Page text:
“I bet you didn’t expect me to look quite this fabulous,” Bette Midler told the Radio City Music Hall crowd, opening her performance one night last week. But in fact she was probably wrong. In the eyes of this crowd and all the others who have flocked to Radio City to “Experience the Divine” (as Ms. Midler’s show is being billed) the past five weeks, she was fabulous before she appeared on stage and remained fabulous all night long. As one woman in the audience said at intermission: “I don’t think my heart can take all this excitement. And she does look good.”
With its gaudy costuming, bawdy burlesquerie and Ms. Midler’s booming balladeering, this is a show that parades a flamboyant star in civility-defying high style, portraying a heightened sense of life’s miseries and joys and celebrating nothing if not fabulousness, a quality maybe not so easy to define but very easy to understand.
When you got it, you got it, and to judge from the record-setting string of full houses Ms. Midler has attracted and the furious ebullience she has elicited from them, it’s a quality a lot of people enjoy basking in. Some 180,000 tickets have been sold for her 30 shows (the last of which is on Saturday), $11 million worth. Never has a single entertainer done so many consecutive performances at Radio City; no one has ever sold so many tickets or brought in so much money, either.
Who are all these people? Well, let’s scan the crowd on a recent evening. Ms. Midler is known as a performer’s performer, someone the stars come out for. Uh-huh, there’s Tommy Tune, all 6 feet 6 inches of him, decked out in a dark suit and, ever the dancer, calling attention to his feet with his white suede shoes. And like other entertainment divas — Judy Garland and Barbra Streisand, for instance — Ms. Midler has long had a distinctly gay strain among her following, and they’re here in force tonight, too.
“I see we have some leather queens in the house tonight,” Ms. Midler observed from the stage.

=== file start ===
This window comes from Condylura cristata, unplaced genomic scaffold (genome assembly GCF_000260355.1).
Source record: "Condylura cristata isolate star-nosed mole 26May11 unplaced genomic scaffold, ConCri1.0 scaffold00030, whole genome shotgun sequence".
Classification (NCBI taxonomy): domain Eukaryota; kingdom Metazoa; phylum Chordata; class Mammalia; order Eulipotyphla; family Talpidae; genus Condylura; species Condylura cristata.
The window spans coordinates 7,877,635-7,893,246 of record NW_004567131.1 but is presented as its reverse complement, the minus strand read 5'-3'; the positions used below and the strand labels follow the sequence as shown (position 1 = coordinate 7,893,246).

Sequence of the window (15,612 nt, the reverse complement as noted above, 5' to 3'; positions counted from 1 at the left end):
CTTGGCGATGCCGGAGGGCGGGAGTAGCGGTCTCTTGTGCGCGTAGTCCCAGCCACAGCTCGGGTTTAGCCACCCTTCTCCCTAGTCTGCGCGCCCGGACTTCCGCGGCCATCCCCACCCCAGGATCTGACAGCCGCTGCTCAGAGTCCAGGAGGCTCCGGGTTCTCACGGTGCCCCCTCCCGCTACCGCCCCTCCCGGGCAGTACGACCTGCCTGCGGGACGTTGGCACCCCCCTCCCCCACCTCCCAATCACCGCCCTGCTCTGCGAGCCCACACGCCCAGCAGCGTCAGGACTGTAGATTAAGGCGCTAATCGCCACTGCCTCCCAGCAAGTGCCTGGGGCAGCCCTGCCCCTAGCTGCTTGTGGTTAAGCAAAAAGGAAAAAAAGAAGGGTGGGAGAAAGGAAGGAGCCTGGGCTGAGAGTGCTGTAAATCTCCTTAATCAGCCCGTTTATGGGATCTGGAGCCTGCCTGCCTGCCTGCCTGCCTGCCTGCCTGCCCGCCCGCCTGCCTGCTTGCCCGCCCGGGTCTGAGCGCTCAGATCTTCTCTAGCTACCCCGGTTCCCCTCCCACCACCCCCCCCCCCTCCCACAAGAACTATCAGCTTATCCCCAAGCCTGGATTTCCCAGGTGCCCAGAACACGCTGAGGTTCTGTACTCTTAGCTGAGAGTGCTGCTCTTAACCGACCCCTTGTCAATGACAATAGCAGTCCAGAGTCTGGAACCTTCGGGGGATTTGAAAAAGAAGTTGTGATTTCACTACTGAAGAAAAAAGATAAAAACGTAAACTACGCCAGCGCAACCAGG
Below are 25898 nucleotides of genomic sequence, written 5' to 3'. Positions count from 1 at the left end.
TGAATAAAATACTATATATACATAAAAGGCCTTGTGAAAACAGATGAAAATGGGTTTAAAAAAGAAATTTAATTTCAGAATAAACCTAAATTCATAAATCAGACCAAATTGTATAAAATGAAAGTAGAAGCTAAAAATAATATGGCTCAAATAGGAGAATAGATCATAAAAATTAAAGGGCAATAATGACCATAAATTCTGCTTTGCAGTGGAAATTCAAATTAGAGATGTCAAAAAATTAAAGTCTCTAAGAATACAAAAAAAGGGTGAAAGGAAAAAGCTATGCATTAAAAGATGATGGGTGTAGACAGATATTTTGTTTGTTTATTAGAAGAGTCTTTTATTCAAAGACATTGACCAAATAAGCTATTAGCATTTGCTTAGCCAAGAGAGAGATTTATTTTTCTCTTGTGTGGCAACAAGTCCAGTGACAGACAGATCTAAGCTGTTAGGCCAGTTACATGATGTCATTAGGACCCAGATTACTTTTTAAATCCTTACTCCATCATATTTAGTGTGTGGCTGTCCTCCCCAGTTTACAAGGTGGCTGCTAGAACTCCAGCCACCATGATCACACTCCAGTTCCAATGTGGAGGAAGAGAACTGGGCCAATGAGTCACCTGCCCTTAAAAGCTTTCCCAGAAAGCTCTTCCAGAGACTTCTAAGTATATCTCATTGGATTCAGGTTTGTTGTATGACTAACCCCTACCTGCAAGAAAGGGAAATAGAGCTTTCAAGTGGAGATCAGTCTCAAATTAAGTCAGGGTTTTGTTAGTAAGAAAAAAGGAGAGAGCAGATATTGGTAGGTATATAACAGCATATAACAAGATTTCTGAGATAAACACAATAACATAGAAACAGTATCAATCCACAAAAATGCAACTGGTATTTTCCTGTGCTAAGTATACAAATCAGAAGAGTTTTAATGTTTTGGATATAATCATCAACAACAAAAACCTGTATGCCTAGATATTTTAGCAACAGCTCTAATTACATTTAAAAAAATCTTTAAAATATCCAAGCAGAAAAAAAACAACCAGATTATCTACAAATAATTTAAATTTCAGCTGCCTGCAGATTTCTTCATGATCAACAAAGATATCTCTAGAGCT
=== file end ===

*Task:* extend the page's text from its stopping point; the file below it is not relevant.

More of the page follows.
And there are the gray-haired men, the bejeweled women, the suits and gowns, most of whom are sitting in the VIP section up front, a privilege they end up paying for by being the butt of several of Ms. Midler’s largely unprintable jokes. And how did they get these seats?
“My husband used to be Bette Midler’s pilot,” said one woman who would not give her name.
But really, Ms. Midler’s fans are notable for being an eclectic bunch, and what’s sort of delightful is that the hottest ticket in town isn’t being sold to a crowd that could exactly be called hip. (Overheard in the lobby, a conversation referring to Ms. Midler’s famous cover of a song by Bobby Freeman: “Who sang ‘Do You Wanna Dance?’ before her?” “The Beatles, I think.”) The demeanor for such a large crowd at such a high-energy performance was remarkably subdued and orderly. The average age was well over 30, the sense of fashion was suburban. (Even the leather queens were relatively dolled down.) In the chitchat between songs and at intermission, there was a lot of Lawn Guyland in the air.
There also appeared to be as many T-shirts and work boots as pin-striped suits and Ballys. A random survey in the rear of the orchestra unearthed a democratic mix that included Marilyn Kimmelman, a college dean from Philadelphia whom the seating gods had placed next to Joey Decuzzi, a plasterer from Queens. They had each come to the show with other people, but by intermission they were compatriot fans. And when they and their dates were asked collectively what had brought them to the show, Ms. Kimmelman answered for everyone, using wisdom borrowed from Mr. Decuzzi.
“He said it best,” Ms. Kimmelman said. “She does it all.”
Several people spoke to the question of Ms. Midler’s appeal. One gay man who had seen the show three times said he became a Bette Midler fan several years ago when he was emerging from the closet. (He wasn’t quite ready to announce this in the newspaper, however, so he requested anonymity.) ‘She Made It a Lot Easier’
“She spoke in her show about loneliness, about friends,” he said. “And I remember being so overwhelmed by her: her music, her style, her personality on stage, that mixture of being cantankerous and rude. She made it a lot easier for me coming out. She seemed like someone who really understood the problems of getting free. You know the song ‘I Shall Be Released‘? When she sang it, I felt that finally, after so many years of despair and not being able to talk about it, well, the song was very important to me.”
Another man, who would identify himself only as Bill, said: “I had the feeling there were a lot of lonely people in the crowd, and I believe they got a genuine, true emotional connection, a bit of an uplift from sharing in it. In a world of cynicism, I buy her. She’s telling the truth emotionally.”
That would seem to be a view shared by Tommy Tune, who outside Radio City after the show actually looked a little dewy-eyed.
“She’s my favorite entertainer,” Mr. Tune said. “And tonight was a very special night. It was such a personal performance.” So was he one of those people who had been to the show more than once?
“No, I had to wait,” he said. “I couldn’t get in.”